"I have not changed much in my more than two hundred years. I still have my original Thirteen Stripes, but as each State came into the Union, a new Star was proudly added to the Constellation of my Blue Field. It started with thirteen stars, and now there are fifty.

"Many more things I would like to tell you, but there is not time. But I do want to see you again. I'm easy to find. I am everywhere. I am with all Americans, everywhere, regardless of their race creed or religion. I am in the homes of the poor, in the mansions of the rich. I am in Independence Hall, I am with the Declaration of Independence and with the Liberty Bell. I am in the White House with the President, in all the Churches, Cathedrals and Synagogues; in the councils of Boy and Girl Scouts of America, and in all the Schools of the Land.

"I drape the caskets of our nations heroes, borne to their last resting place; the caskets of Presidents, Generals, Admirals, humble Privates and Seamen and the Unknown Soldiers. Wherever Free Men gather, wherever there is Justice, Equality, Faith, Hope, Charity, Truth or Brotherly love, there too, am 1. There I will always be, for I am the "Stars and Stripes Forever."


(Let the Flag speak for itself adapted from "Building the Flag" by the National Sojourners Inc.) THAT RAGGED OLD FLAG

I walked through a County Court House square. On a park bench an old man was sitting there. I said, "Your old Court House is kinda run down." He said, "No, it will do for our little town." I said, "Your old flag pole is leaning a little bit. And that's a ragged old Flag you've got hanging on it." He said, "Have a seat," and I sat down. "Is this the first time you've been to our little town?" I said, "I think it is." "Well," he said, "I don't like to brag."

But we're kinda proud of that ragged old Flag. You see, we got a little hole in that Flag there, When Washington took it across the Delaware. And, it got powder burns, the night Francis Scott Key Sat watching it, writing 'Oh, Say Can You See.' And, it got a bad rip at New Orleans When Packingham and Jackson took it on the scene.

And, it almost fell at the Alamo beside the Texas Flag, But she waved on through. She got cut with a sword at Chancellorsville, And she got cut again at Shiloh Hill.

There was Robert E. Lee, Beauregard and Bragg, The south wind blew hard on that ragged old Flag. On Flander's Field in World War One She got a big hole from a Bertha gun. She turned blood red in World War Two, And she hung limp and low a time or two. She was in Korea and Vietnam, She went where she was sent by her Uncle Sam. She waved from our ships upon the briny foam, Now they've about quit waving her back here at home. In our good land here she's been abused; She's been burned, dishonored, denied, refused. And the government for which she stands Is scandalized throughout the land. She's getting threadbare and she's wearing thin, But, she's in good shape for the shape she's in. Because she's been through the fire before, I believe she can take a whole lot more. So we raise her up every morning, and we take her down every night, We don't let her touch the ground, and we fold her up right. On second thought, I do like to brag Because I'm mighty proud of that Ragged Old Flag."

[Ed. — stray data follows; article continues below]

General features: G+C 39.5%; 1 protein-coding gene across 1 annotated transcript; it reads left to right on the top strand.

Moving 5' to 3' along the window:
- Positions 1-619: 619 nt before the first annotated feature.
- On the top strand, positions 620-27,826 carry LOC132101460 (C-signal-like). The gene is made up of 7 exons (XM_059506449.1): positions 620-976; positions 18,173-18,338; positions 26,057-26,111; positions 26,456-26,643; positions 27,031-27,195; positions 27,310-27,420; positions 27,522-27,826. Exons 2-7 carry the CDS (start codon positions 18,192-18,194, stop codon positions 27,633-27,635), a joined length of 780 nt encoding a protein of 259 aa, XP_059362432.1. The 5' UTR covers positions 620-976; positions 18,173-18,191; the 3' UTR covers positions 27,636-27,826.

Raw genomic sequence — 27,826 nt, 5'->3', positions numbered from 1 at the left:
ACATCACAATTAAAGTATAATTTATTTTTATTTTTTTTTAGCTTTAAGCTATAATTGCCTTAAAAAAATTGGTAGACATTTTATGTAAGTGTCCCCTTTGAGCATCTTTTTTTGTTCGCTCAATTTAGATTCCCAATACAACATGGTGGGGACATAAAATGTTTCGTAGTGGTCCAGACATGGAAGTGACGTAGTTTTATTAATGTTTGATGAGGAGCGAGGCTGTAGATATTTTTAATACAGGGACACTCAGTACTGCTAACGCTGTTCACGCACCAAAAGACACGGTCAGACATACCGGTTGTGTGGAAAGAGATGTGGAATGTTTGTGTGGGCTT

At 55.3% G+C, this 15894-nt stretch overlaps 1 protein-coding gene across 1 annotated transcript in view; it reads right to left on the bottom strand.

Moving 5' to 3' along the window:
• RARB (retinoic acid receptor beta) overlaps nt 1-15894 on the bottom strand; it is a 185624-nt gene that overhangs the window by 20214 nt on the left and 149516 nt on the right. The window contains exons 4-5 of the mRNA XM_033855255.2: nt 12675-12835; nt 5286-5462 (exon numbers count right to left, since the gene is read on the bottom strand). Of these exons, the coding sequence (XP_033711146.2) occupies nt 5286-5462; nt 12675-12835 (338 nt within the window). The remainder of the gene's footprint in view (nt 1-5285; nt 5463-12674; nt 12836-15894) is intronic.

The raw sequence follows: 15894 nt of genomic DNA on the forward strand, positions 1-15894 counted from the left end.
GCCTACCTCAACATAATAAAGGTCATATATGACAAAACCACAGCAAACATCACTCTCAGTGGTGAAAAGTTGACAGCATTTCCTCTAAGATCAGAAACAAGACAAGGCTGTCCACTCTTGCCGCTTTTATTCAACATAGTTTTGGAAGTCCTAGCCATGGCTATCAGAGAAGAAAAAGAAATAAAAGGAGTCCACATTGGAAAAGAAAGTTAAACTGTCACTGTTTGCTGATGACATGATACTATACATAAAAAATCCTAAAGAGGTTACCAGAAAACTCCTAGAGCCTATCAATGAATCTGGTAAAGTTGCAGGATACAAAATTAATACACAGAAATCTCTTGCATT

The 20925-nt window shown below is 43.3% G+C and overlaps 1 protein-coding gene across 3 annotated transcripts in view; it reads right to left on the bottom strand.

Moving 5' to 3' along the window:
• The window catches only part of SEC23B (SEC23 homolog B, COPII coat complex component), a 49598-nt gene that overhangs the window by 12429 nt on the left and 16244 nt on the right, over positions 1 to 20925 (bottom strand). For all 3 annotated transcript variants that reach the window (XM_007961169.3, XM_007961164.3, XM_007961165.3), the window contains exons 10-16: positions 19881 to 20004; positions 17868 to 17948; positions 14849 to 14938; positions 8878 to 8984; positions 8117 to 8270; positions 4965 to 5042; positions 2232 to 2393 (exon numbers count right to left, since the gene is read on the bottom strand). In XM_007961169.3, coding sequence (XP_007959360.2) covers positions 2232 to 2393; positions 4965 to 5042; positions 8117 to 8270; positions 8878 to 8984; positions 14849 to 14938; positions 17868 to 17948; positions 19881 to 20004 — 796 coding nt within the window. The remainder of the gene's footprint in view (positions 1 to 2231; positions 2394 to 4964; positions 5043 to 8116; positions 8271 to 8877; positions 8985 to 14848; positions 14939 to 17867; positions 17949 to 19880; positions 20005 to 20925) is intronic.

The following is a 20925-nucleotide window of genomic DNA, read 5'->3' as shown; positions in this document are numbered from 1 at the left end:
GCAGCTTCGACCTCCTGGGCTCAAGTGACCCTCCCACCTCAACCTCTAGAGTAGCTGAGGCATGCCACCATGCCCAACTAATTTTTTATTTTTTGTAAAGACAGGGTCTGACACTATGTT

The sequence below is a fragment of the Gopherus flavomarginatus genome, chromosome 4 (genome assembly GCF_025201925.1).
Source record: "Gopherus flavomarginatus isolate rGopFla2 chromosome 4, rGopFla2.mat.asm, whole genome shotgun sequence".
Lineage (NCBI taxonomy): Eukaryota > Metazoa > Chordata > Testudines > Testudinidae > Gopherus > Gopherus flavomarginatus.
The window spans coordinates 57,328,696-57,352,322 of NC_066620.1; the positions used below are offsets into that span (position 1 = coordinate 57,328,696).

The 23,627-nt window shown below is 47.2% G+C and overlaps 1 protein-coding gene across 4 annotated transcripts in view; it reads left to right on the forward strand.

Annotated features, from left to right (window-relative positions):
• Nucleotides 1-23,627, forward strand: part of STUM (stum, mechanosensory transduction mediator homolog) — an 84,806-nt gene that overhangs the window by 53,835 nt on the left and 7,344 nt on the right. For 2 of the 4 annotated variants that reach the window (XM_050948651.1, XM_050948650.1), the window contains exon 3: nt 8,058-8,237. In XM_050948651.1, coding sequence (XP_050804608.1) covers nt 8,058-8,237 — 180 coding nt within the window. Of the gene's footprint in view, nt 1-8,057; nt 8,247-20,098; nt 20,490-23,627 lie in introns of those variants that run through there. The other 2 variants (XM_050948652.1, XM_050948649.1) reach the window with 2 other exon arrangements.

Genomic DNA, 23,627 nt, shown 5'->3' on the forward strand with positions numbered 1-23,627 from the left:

(From the May-June 1989 issue of "The Sojourner.") TRIBUTE TO THE AMERICAN FLAG

(Presented by Miss Nichole Sivigny at the 187th Annual Communication of the Grand Lodge of Minnesota, March 30, 1990)

"Remember me?

Some people call me Old Glory, others call me the Star Spangled Banner. But what ever they call me, I am your Flag. The Flag of the United States of America.

Something has been bothering me, so I thought I might talk it over with you.

I remember some time ago, people lined up on both sides of the street to watch the parade, and naturally I was always there, proudly waving in the breeze. When your daddy saw me coming, he immediately removed his hat and placed it over his heart, remember? And you, I remember you standing there, straight as a soldier. You didn't have a hat but you were giving the right salute. Remember your little sister, not to be outdone, she was saluting the same as you, with her hand over her heart, remember?

What happened? I'm still the same old Flag. Oh, a few more stars have been added since you were a boy, and a lot more blood has been shed since the parades of long ago. But I don't feel as proud as I used to. When I come down your street you just stand there with your hands in your pockets. I may get a small glance, but then you look away. I see the children running around and shouting. They don't seem to know who I am. I saw one man take off his hat and look around. He didn't see anyone else with his hat off, so he quickly put it back on.

Is it a sin to be patriotic anymore? Have you forgotten what I stand for and where I've been? Anzio, Normandy, Omaha Beach, Guadalcanal, Korea and Vietnam. Take a look at the names on the Memorial Honor Roll sometime. Look at the names of those who never came back in order to keep this Republic free. One Nation Under God. When you were saluting me you were actually saluting them.

Well, it won't be long until I'll be coming down your street again, so when you see me, stand straight, place your right hand over your heart. I'll salute you by waving back, and I'll know that you remembered."

(This tribute was also published in the May-June 1989 issue of "The Sojourner."

The Masonic Service Association of North America